4. Be honest (and kind) with your team – when a coach is in a role where they are providing feedback or helping a teacher work through a weakness it is important for them to remain honest, while also being kind.
  5. Set achievable goals – coaches can help teachers set small and achievable goals that help them work towards the larger goals. They need to feel success, so setting smaller goals that they can actually accomplish allows them to feel success while also working towards the bigger goals.

Supporting Teachers

In an article, I read from EdSurge, an educator shares her experience moving from a career in global health to the world of education. She mentions how in her first career she was given autonomy whereas in the education field she was experiencing micromanagement. The article continues to talk about the trend that can be seen of teachers quitting the field due stressful or overwhelming factors. One of the suggestions given to help keep teachers in the field was a focus on collaborative supports to help teachers, including allowing them to work in PLCs of their choosing. It also talks about what coaches can do.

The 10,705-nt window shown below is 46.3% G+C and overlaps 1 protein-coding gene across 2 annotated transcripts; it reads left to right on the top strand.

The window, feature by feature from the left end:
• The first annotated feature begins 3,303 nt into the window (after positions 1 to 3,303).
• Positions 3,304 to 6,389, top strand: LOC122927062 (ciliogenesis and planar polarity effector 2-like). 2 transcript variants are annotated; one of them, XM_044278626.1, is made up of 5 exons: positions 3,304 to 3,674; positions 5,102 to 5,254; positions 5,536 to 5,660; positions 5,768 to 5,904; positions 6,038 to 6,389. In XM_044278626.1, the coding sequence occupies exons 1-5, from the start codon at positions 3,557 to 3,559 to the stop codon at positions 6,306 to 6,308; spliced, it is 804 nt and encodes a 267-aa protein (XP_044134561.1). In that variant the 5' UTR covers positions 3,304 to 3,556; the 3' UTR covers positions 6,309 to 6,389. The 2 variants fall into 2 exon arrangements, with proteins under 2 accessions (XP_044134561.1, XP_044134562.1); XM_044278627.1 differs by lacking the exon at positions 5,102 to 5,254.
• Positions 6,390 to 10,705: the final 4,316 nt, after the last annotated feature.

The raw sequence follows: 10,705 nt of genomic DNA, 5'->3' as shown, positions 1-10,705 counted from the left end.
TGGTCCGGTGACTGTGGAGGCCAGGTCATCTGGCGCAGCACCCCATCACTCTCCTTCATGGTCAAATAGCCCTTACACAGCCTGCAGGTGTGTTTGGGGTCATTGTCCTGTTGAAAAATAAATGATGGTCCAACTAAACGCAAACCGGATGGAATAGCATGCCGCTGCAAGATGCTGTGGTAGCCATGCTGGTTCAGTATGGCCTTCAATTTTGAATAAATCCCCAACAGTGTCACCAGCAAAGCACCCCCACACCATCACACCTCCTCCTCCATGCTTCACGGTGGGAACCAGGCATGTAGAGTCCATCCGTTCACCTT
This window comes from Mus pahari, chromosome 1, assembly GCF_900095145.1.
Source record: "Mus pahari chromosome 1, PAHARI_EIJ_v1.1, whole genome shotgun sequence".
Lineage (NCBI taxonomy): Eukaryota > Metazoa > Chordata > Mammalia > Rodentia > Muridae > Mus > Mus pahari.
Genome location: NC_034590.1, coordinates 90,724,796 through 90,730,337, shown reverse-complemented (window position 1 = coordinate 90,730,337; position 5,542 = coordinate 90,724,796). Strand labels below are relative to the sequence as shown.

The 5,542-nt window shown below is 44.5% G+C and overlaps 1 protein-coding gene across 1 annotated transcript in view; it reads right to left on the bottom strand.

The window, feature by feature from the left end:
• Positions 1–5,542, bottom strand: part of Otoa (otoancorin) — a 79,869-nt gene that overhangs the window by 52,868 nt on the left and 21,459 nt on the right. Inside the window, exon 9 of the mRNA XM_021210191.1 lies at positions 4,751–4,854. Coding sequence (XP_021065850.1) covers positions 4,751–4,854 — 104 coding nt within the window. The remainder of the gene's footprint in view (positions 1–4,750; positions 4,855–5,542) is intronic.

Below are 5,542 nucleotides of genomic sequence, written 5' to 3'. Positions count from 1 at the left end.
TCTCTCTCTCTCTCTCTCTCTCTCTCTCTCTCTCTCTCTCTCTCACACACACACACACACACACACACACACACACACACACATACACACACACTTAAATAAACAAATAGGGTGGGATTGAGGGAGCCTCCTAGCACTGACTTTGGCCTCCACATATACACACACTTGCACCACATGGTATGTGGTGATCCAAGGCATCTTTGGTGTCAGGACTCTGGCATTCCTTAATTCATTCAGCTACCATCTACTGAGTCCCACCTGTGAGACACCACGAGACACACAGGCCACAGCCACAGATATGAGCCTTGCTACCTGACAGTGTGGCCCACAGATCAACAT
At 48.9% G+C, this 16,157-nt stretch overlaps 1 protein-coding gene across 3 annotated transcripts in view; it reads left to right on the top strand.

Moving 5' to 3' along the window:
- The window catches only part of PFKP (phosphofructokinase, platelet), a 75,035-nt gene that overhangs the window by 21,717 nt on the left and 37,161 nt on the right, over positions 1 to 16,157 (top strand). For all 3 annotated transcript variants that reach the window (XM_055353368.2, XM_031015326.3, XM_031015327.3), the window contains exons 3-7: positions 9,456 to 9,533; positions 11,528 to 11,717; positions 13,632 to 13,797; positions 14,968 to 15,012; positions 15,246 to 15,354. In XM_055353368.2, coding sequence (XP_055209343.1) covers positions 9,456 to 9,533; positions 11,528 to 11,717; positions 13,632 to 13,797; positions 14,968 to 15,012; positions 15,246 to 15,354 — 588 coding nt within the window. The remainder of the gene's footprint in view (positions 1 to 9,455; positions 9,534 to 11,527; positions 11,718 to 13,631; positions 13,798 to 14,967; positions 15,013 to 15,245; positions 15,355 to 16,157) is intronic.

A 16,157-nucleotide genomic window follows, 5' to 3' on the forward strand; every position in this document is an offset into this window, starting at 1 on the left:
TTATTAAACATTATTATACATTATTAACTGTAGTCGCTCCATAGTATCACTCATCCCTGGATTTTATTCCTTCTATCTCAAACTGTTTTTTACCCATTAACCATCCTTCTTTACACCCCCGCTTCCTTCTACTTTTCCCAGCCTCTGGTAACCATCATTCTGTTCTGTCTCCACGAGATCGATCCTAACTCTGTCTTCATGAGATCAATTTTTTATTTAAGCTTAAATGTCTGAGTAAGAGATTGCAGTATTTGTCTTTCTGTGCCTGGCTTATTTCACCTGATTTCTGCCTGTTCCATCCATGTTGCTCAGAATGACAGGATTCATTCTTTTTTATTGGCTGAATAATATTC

According to Williamson, coaches should not be pseudo-administrators. Instead, they should “serve primarily as thought-partners to teachers.” I think this is an important distinction for coaches, especially those of us who are new into the profession. There is more talk of coaches working alongside teachers, such as taking over the class for a minute, or running to make last minute copies. Coaches should be partners with teachers, which will allow them to create an environment of collaboration. If we are partnering with teachers, we can also take risks in teaching which will allow teachers to see us to fail at times.

How to Build a Collaborative Culture

After exploring the role of coaches supporting teachers, I looked for how to build a collaborative culture in a school and coaching relationships. I came across a blog series that gives pointers on the ways to build collaboration. I will share my favorites: